“It’s just a fad.”

•February 24, 2012 • Leave a Comment


Did you know?

  • There are over 155 MILLION users on Facebook.
  • The United States has more users than any other country.
  • 56% of users update their status once a week.
  • The average user spends 55 minutes on Facebook DAILY, many of whom check their Facebook prior to even getting out of bed.

I would say these are some pretty staggering statistics that demonstrate that the platform isn’t going to “go away”. And in fact, I believe it is changing our culture permanently.

So if you are a business owner, marketing a product or service and avoiding this platform, I encourage you to think again.

Twenty years ago, every business needed to be in the phone book in order to be found, so that the potential client could contact you by phone to find out more about your product or service.

Ten years ago, every business needed to have a website in order to be found, so that the potential client could learn more about your company from the webpage and potentially contact you to find out more about your product or service. (Did you know that the “contact us” link is one of the most “clicked on” pages on any website?)

And today, every business should have a Facebook page in order to be found … AND interacted with.

When I explain to my clients the importance of this web presence, I try to help them understand that having a website is like hanging a sign – it’s a one way communication stating information. 

Having a Facebook page is like having a conversation. It is one of the very best ways to be in front of your audience 24/7, providing new fresh content, information and photos. AND you get to hear what your audience thinks, feels and believes about you and your product or service.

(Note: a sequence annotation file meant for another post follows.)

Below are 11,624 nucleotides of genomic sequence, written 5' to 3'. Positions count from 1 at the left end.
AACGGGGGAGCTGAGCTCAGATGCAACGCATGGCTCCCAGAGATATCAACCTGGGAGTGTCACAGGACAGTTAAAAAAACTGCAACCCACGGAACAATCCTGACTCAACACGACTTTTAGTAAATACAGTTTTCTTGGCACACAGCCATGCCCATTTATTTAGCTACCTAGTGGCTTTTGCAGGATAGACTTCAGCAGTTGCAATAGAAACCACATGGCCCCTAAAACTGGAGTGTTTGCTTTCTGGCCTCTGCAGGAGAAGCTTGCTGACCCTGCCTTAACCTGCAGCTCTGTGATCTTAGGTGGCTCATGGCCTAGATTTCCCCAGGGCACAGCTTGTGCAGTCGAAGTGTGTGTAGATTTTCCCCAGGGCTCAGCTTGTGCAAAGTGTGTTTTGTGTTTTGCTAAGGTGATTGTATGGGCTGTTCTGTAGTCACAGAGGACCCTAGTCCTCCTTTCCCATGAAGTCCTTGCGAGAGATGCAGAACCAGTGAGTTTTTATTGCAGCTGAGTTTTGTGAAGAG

But the best part for you, the business owner, is the impact that it has had on viral marketing, allowing users to “share content” with their “friends”. These days, people use Facebook as a built in “phone a friend”. Need a carpet cleaner? Ask your “friends” who the best, cheapest and most reliable source is in the local community and an hour later you may have 16 comments  essentially reviewing all the carpet cleaners in the area ~ good, bad and indifferent.  And for a “real-time” society, you are remiss in thinking that they will take the time to search out this information themselves, survey your website and then decide. Not any more.

So for what it’s worth, I encourage you to take a gander at what all this “Facebook buzz” is about.

You don’t have to be an Olympic swimmer, but dip your toes in the water at least. And if you need some help, I specialize swimming lessons .. starting you off with water wings on  … and teaching you how to master this platform without it consuming their life. (Which is what most business owners are afraid of.)

Who knows? You just might like it.

For what it’s worth, that’s my two cents.  

*I got my statistics from digitalbuzzblog.com, Huffington Post and facebook.com in the above blog post.


To FourSquare or not to FourSquare? That is the question.

•February 23, 2012 • 2 Comments

I admit that I am not always the first to jump on the bandwagon with new technology. I like to wait until they “work the bugs out” first. So when FourSquare came out, the first thing I thought of was, “that’s one great tool for thieves!”